The assurance that one’s creations will enjoy legal protection in turn promotes creative activity, which is why Abraham Lincoln — himself a patent attorney — noted that America’s IP protections, “added the fuel of interest to the fire of genius in the discovery and production of new and useful things.”

Consequently, no nation spanning the entirety of human history even approaches America’s record of patented invention, from the telephone to the airplane, from lifesaving pharmaceuticals like the polio vaccine to the internet.   No society remotely rivals our copyrighted artistic influence, whether in the form of motion pictures, television programming or popular music.  No nation’s trademarks stand recognized in the way that the Coca-Cola or Apple logos are instantly identified across the world.  A direct relationship exists between our tradition of IP protection and our unrivaled success in innovation and prosperity.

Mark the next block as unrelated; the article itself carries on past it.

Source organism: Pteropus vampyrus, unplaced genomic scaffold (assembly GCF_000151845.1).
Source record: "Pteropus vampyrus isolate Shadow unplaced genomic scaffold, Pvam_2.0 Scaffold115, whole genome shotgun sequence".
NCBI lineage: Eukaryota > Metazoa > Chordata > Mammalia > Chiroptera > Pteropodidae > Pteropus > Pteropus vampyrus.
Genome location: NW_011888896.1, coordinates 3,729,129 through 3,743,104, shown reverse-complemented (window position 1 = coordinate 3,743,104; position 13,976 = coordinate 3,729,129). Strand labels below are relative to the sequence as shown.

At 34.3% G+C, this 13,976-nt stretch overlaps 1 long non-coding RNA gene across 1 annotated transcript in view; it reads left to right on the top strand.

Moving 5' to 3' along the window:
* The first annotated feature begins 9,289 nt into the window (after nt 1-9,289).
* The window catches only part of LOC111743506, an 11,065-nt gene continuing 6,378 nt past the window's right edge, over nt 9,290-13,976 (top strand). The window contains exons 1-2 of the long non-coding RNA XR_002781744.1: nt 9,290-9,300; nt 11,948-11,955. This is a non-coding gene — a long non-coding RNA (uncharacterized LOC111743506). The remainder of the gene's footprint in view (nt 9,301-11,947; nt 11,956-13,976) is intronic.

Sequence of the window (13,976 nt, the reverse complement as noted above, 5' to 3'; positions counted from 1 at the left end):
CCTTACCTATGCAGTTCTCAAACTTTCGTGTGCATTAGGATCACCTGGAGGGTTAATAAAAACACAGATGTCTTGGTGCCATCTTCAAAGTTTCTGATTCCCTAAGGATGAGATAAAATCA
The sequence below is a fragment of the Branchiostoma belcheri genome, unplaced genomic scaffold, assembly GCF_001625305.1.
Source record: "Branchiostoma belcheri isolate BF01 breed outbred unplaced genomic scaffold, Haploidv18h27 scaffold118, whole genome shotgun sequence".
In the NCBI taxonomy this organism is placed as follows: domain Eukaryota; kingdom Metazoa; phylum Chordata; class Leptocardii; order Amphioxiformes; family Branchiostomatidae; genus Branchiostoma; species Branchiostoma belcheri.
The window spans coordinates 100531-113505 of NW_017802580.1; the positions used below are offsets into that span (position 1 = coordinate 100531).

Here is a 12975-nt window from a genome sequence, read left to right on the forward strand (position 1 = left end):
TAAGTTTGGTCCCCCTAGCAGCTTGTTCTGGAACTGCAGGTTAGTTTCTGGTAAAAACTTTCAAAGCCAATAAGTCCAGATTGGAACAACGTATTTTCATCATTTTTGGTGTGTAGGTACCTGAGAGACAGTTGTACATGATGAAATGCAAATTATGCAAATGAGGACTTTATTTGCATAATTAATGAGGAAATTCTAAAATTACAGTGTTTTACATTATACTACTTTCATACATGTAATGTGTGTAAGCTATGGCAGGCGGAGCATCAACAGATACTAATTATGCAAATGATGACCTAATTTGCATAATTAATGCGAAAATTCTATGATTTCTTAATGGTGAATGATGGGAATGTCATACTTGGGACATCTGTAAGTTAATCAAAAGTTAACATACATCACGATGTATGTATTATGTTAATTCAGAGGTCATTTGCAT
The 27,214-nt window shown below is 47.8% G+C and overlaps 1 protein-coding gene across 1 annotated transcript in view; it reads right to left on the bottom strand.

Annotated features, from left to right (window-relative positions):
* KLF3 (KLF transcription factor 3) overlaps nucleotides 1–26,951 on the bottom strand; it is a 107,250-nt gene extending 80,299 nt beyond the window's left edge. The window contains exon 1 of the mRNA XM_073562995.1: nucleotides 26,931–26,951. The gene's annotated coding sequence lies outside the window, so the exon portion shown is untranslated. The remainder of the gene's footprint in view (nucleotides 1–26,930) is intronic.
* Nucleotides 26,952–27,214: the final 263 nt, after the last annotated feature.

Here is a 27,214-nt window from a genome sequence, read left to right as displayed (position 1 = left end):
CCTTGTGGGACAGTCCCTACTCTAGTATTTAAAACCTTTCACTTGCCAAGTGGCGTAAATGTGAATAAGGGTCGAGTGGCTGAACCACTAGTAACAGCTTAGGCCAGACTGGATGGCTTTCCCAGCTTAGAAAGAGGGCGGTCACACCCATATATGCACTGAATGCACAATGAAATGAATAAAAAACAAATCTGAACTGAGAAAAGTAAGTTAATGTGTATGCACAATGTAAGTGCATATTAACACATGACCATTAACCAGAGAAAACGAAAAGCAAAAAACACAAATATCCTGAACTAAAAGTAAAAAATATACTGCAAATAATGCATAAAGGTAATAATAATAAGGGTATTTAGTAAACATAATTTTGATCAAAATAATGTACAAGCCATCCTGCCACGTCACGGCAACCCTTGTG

That’s why we at CFIF are pleased to join over 100 other free-market, conservative and libertarian organizations here in the U.S. and across the globe in celebrating World IP Day, as highlighted by our collective open letter to World Intellectual Property Organization (WIPO) Director-General Daren Tang:

IP-intensive industries play a central role in job creation. In the United States, IP-intensive industries account for 44 percent of total employment, and jobs in these industries come with a 60 percent weekly wage premium over jobs in other industries… 

Intellectual property protections are also important for promoting economic growth.  The United States Patent and Trademark Office found that IP-intensive industries contribute $7.8 trillion USD to the U.S. economy, or nearly 41 percent of total U.S. DP.  The U.S. Chamber of Commerce’s Global Intellectual Property Center (GIPC) further reported that these innovative industries account for over 40 percent of U.S. economic growth.  The role of robust IP protections is clearest when contrasting country scores and their World Bank income classification.  According to the 2021 International Property Rights Index, high-income countries’ scores were 33.5 percent stronger than the average score of upper-middle-income countries and 66.1 percent stronger than the average score of low-income countries.  This IP protection gap must be closed.”